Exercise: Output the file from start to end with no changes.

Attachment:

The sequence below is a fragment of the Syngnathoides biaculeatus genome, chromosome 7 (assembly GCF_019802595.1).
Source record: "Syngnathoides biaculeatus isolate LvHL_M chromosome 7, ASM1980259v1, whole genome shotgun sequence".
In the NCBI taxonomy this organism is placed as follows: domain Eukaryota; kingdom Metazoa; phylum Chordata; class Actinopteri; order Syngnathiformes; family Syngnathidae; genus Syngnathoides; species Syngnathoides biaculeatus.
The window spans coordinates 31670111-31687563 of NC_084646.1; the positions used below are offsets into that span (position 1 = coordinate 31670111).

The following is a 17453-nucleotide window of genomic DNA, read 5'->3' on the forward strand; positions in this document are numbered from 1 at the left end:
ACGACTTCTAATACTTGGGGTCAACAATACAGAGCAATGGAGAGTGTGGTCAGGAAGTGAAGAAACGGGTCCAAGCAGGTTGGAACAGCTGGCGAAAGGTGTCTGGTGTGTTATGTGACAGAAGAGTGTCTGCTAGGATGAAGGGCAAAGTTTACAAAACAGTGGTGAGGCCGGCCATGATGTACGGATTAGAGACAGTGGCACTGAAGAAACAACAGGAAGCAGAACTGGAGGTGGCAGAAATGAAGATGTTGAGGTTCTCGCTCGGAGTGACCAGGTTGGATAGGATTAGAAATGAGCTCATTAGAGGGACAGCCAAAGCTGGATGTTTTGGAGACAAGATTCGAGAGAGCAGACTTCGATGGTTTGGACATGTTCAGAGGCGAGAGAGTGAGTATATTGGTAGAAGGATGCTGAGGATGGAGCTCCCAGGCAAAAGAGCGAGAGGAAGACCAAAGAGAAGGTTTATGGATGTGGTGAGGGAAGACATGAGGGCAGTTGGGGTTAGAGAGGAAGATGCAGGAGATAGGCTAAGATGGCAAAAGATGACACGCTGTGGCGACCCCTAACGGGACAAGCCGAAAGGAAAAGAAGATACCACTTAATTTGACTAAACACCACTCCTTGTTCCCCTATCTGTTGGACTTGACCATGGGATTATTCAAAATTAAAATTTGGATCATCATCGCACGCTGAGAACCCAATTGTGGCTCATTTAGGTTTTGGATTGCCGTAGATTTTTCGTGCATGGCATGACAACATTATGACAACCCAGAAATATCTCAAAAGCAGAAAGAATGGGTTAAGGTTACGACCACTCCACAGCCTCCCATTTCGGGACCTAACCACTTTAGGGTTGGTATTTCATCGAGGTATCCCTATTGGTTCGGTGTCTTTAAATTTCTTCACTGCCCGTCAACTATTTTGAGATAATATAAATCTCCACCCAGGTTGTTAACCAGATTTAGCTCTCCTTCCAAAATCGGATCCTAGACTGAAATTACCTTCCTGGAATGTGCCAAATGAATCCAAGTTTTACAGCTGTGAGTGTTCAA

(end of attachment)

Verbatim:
The sequence below is a fragment of the Syngnathoides biaculeatus genome, chromosome 7 (assembly GCF_019802595.1).
Source record: "Syngnathoides biaculeatus isolate LvHL_M chromosome 7, ASM1980259v1, whole genome shotgun sequence".
In the NCBI taxonomy this organism is placed as follows: domain Eukaryota; kingdom Metazoa; phylum Chordata; class Actinopteri; order Syngnathiformes; family Syngnathidae; genus Syngnathoides; species Syngnathoides biaculeatus.
The window spans coordinates 31670111-31687563 of NC_084646.1; the positions used below are offsets into that span (position 1 = coordinate 31670111).

The following is a 17453-nucleotide window of genomic DNA, read 5'->3' on the forward strand; positions in this document are numbered from 1 at the left end:
ACGACTTCTAATACTTGGGGTCAACAATACAGAGCAATGGAGAGTGTGGTCAGGAAGTGAAGAAACGGGTCCAAGCAGGTTGGAACAGCTGGCGAAAGGTGTCTGGTGTGTTATGTGACAGAAGAGTGTCTGCTAGGATGAAGGGCAAAGTTTACAAAACAGTGGTGAGGCCGGCCATGATGTACGGATTAGAGACAGTGGCACTGAAGAAACAACAGGAAGCAGAACTGGAGGTGGCAGAAATGAAGATGTTGAGGTTCTCGCTCGGAGTGACCAGGTTGGATAGGATTAGAAATGAGCTCATTAGAGGGACAGCCAAAGCTGGATGTTTTGGAGACAAGATTCGAGAGAGCAGACTTCGATGGTTTGGACATGTTCAGAGGCGAGAGAGTGAGTATATTGGTAGAAGGATGCTGAGGATGGAGCTCCCAGGCAAAAGAGCGAGAGGAAGACCAAAGAGAAGGTTTATGGATGTGGTGAGGGAAGACATGAGGGCAGTTGGGGTTAGAGAGGAAGATGCAGGAGATAGGCTAAGATGGCAAAAGATGACACGCTGTGGCGACCCCTAACGGGACAAGCCGAAAGGAAAAGAAGATACCACTTAATTTGACTAAACACCACTCCTTGTTCCCCTATCTGTTGGACTTGACCATGGGATTATTCAAAATTAAAATTTGGATCATCATCGCACGCTGAGAACCCAATTGTGGCTCATTTAGGTTTTGGATTGCCGTAGATTTTTCGTGCATGGCATGACAACATTATGACAACCCAGAAATATCTCAAAAGCAGAAAGAATGGGTTAAGGTTACGACCACTCCACAGCCTCCCATTTCGGGACCTAACCACTTTAGGGTTGGTATTTCATCGAGGTATCCCTATTGGTTCGGTGTCTTTAAATTTCTTCACTGCCCGTCAACTATTTTGAGATAATATAAATCTCCACCCAGGTTGTTAACCAGATTTAGCTCTCCTTCCAAAATCGGATCCTAGACTGAAATTACCTTCCTGGAATGTGCCAAATGAATCCAAGTTTTACAGCTGTGAGTGTTCAA